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who can bring the parties together, together for negotiates and be regarded as legitimate in the eyes of all parties. mr. friedman is not that man. mr. friedman's past conduct demonstrates take he lacks the tools -- that he lacks the tools one needs to be a good diplomat. for starters, diplomacy is about choosing your words carefully. it's about reasoning with those with whom you disagree. diplomacy means not resorting to insults and to name calling when you have a disagreement, which is something that mr. friedman has done time and time and time and time again.
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in an op ed for th for a newspa, mr. friedman called supporters of the american jewish organization jay street, quote, far worse than kapos. unquote. now, for those who share the history, i grew up -- i was born in 1951. i grew up with the holocaust and the stories of the holocaust pounded into my head. and i know what kapos are. it's the term that refers to jews who collaborated with the nazis with the gaz ta gaz strape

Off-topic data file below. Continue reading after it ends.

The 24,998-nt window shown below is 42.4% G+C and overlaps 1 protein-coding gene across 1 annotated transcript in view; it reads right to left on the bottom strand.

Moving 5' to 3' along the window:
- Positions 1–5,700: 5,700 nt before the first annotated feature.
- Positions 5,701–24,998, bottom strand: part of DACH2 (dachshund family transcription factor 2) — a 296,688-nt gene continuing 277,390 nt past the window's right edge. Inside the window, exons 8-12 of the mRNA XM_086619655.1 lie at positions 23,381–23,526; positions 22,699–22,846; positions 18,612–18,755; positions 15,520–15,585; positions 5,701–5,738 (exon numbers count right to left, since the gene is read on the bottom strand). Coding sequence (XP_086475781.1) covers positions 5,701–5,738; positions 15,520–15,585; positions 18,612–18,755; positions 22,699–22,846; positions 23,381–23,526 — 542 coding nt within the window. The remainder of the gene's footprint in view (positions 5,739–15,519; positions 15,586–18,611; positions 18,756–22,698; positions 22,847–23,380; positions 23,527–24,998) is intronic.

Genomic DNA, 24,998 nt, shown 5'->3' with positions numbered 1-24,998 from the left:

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with the guards at the concentration camps during the holocaust. when asked to repudiate his statement on j street, mr. friedman refused and in fact doubled down, stating, they're not jewish and they're not pro-israel. now, for those who don't know, j street is a pro-israel organization dedicated to a two-state solution, a goal that is shared by successive u.s. administrations, both democratic and republican. a two-state solution is the only way to keep israel, a jewish
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state and a democracy. mr. friedman's smearing of our fellow jews, my fellow jews, many of whom are members of j street -- this is a calam. why. this should be a disqualifier for someone seeking to represent the united states and the state of israel. mr. friedman's statement shows that he lacks understanding of history, of our history, the history of the jewish people.